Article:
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670cc

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If you adjusted the chain slack after the chain fell off the first time, then the chain fell off again, I suggest you stop riding the motorcycle and take it to a qualified mechanic for service. I suspect you are not following proper procedures, and I also worry you may not be using a torque wrench to properly tighten fasteners.

Drive chains falling off is an extremely uncommon event, and could put you in an unsafe situation.
 

TacomaJD

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If you adjusted the chain slack after the chain fell off the first time, then the chain fell off again, I suggest you stop riding the motorcycle and take it to a qualified mechanic for service. I suspect you are not following proper procedures, and I also worry you may not be using a torque wrench to properly tighten fasteners.

Drive chains falling off is an extremely uncommon event, and could put you in an unsafe situation.
100% agree. Carry it to someone that knows what they're doing before you get hurt.
 

lootzyan

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...Leave the battery disconnected overnight and see if it resets. ...
I have heard this "reset theory" over and over again and still wonder how someone might come up with such an idea? Reset consists in sending an internal instruction in an electronic device to return to the initial state according to program recommendation. How can this be done if the main source of electricity is disconnected? Some electronic devices have an internal battery, but I can assure you that NC's ECM/PCM do not. Without electricity, the ECM is as dumb as a brick.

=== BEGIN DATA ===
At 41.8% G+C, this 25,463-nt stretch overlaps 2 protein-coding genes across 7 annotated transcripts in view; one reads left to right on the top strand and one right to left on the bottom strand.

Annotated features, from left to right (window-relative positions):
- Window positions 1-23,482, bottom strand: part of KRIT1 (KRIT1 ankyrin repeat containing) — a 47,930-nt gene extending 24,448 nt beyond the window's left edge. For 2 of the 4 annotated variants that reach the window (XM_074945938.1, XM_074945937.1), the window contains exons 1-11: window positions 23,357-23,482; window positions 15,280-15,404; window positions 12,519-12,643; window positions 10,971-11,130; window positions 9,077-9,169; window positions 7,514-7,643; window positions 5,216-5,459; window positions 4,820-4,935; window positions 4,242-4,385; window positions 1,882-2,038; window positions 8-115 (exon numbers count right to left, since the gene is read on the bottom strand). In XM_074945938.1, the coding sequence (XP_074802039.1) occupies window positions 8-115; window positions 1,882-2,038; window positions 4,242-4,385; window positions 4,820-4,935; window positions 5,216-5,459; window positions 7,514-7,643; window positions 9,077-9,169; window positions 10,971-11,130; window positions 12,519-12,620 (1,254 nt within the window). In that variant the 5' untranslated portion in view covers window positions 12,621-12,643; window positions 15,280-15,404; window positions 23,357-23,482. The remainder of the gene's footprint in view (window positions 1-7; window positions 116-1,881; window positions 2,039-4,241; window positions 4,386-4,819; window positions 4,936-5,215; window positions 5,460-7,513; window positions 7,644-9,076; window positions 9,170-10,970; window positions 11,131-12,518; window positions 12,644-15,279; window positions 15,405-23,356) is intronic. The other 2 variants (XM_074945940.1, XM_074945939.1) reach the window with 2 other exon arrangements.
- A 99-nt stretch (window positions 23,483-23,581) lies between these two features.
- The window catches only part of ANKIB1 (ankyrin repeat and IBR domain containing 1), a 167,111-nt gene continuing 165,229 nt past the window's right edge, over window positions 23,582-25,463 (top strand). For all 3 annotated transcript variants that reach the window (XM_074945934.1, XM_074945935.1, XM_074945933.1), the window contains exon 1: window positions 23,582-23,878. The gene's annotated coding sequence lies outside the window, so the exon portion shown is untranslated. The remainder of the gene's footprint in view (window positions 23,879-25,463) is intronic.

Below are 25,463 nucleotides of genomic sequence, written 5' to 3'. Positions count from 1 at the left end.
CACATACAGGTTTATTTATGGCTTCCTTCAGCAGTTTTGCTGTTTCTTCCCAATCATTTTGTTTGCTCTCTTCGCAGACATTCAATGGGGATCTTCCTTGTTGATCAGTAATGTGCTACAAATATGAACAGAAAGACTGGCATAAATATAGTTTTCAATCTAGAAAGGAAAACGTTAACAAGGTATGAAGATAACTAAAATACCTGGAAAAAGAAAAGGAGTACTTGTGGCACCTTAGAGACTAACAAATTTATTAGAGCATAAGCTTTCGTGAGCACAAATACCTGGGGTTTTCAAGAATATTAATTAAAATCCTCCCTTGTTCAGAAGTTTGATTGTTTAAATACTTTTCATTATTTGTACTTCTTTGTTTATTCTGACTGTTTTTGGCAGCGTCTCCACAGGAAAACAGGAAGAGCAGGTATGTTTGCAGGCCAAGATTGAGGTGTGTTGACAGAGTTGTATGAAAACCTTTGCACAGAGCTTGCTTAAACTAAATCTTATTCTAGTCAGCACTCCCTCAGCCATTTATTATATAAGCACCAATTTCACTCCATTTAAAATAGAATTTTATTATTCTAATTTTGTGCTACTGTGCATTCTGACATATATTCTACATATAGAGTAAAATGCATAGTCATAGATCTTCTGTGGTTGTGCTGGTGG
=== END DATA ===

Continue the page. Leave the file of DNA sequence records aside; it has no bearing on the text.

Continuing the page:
mzflorida

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I have heard this "reset theory" over and over again and still wonder how someone might come up with such an idea? Reset consists in sending an internal instruction in an electronic device to return to the initial state according to program recommendation. How can this be done if the main source of electricity is disconnected? Some electronic devices have an internal battery, but I can assure you that NC's ECM/PCM do not. Without electricity, the ECM is as dumb as a brick.